Yuri Mikhailovich Lotman was a prominent literary scholar and cultural historian, who worked at the University of Tartu. He was a member of the Estonian Academy of Sciences, he was the founder of the Tartu–Moscow Semiotic School. The number of his printed works exceeds 800 titles, his archive which includes his correspondence with a number of Russian intellectuals, is immense. Yuri Lotman was born in the Jewish intellectual family of lawyer Mikhail Lotman and Sorbonne-educated dentist Aleksandra Lotman in Petrograd, Russia, his elder sister Inna Obraztsova graduated from Leningrad Conservatory and became a composer and lecturer of musical theory, his younger sister Victoria Lotman was a prominent cardiologist, his third sister Lidia Lotman was a scholar of Russian literature of the second half of the 19th century on staff at the Institute for Russian Literature of the Russian Academy of Science. Lotman graduated from secondary school in 1939 with excellent marks and was admitted to Leningrad State University without having to pass any exams.
There he studied philology, a choice he made due to Lidia Lotman's university friends. His professors at university were the renowned lecturers and academicians – Gukovsky, Azadovsky and Propp, he was drafted during World War II served as a radio operator in the artillery. Demobilized from the army in 1946, he returned to his studies in the university and received his diploma with distinction in 1950, his first published research papers focused on Russian literary and social thought of the 18th and 19th century. Unable to find an academic position in Leningrad due to anti-Semitism, Lotman went to Estonia in 1950 and from 1954 began his work as a lecturer at the Department of Russian language and literature of Tartu University and became head of the department. In the early'60s Lotman established academic contacts with a group of structuralist linguists in Moscow, invited them in the first Summer School on Secondary Modeling Systems, that took place in Kääriku from 19th to 29 August 1964; the group gathered at the first summer school developed into what is now known as the Tartu–Moscow Semiotic School.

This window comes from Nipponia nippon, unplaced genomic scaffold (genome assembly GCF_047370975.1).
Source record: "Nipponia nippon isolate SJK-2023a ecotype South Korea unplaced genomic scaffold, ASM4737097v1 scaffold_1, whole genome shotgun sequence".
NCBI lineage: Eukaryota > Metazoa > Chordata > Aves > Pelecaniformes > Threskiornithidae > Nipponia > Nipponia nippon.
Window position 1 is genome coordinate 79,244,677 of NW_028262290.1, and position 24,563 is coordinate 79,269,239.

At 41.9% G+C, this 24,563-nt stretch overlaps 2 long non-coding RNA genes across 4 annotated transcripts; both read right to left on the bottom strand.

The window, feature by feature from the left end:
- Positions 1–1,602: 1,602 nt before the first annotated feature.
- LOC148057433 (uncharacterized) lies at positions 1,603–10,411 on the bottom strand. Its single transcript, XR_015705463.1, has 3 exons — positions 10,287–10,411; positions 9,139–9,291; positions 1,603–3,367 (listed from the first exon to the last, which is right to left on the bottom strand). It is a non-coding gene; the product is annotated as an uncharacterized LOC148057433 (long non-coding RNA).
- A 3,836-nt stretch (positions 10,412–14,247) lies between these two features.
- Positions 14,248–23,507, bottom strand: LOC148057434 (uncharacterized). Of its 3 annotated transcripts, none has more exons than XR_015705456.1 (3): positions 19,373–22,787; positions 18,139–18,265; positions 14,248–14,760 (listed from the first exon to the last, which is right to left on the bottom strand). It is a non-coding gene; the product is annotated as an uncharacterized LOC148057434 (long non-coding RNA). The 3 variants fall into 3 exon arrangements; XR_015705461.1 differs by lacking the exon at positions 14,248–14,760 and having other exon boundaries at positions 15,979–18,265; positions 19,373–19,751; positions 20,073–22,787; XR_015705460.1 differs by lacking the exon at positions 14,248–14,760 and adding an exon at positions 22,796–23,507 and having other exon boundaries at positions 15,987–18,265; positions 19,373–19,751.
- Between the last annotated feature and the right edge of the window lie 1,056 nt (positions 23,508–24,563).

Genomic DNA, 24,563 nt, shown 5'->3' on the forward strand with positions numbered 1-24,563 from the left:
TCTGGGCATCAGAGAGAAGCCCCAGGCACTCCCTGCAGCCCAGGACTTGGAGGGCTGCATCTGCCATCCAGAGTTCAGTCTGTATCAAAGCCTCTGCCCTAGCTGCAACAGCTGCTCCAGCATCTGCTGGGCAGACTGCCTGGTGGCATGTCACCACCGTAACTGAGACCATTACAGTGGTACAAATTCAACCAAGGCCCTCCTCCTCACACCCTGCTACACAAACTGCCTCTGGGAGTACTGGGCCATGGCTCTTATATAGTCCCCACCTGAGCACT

Among participants of the summer school, members of the Tartu–Moscow school, were such names as Boris Uspensky, Vyacheslav Ivanov, Vladimir Toporov, Mikhail Gasparov, Alexander Piatigorsky, Isaak I. Revzin and Georgii Lesskis; as a result of their collective work, they established a theoretical framework around the semiotics of culture. This school is known for its journal Sign Systems Studies, published by Tartu University Press and the oldest semiotics journal in the world. Lotman studied the theory of culture, Russian literature, history and semiology, semiotics of cinema, literature, etc. In these fields, Lotman has been one of the most cited authors, his major study in Russian literature was dedicated to Pushkin. In 1984, Lotman coined the term semiosphere. In 1991 he received the Gold Medal of the highest award for a philological scholar. Yuri Lotman's wife Zara Mints was a well-known scholar of Russian literature and Tartu professor, they have three sons: Mihhail Lotman is professor of semiotics and literary theory at Tallinn University, is active in politics and has served as a member of the Riigikogu as a member of the conservative Res Publica Party.
Grigori Lotman is an artist. Aleksei Lotman is a biologist, since 2006 he has been a politician and a member of parliament for the Estonian Greens party. 1975. Lotman Jurij M.. A.. V.. N. and Pjatigorskij, A. M. 1975. "Theses on the Semiotic Study of Cultures". In: Sebeok Thomas A; the Tell-Tale Sign: A Survey of Semiotics. Lisse: Peter de Ridder, 57–84. ISBN 978-90-316-0030-4 1976. Analysis of the Poetic Text. Ann Arbor: Ardis. ISBN 978-0-88233-106-5 1976. "The content and structure of the concept of "literature". PTL: A Journal for Descriptive Poetics and Theory of Literature 1: 339-356. 1976. Semiotics of Cinema. Ann Arbor: University of Michigan Press, Семиотика кино и проблемы киноэстетики ISBN 978-0-930042-13-4 1977; the Structure of the Artistic Text. Translated from the Russian by Gail Lenhoff and Ronald Vroon. Ann Arbor: University of Michigan, Department of Slavic Languages and Literatures. ISBN 978-0-930042-15-8 1979. "The origin of plot in the light of typology". Poetics Today 1, 161–184. 1990. Universe of the Mind: A Semiotic Theory of Culture.
London & New York: I. B. Tauris & Co Ltd. xiii+288 p. ISBN 978-1-85043-375-0 2005. "On the semiosphere". Sign Systems Studies, 33: 205–229. 2009. Culture and Explosion. Translated by Wilma Clark, edited by Marina Grishakova. De Gruyter Mouton. ISBN 978-3-11-021845-9 2014. Non-Memoirs. Translated and annotated by Caroline Le
Vyacheslav Ivanov (philologist)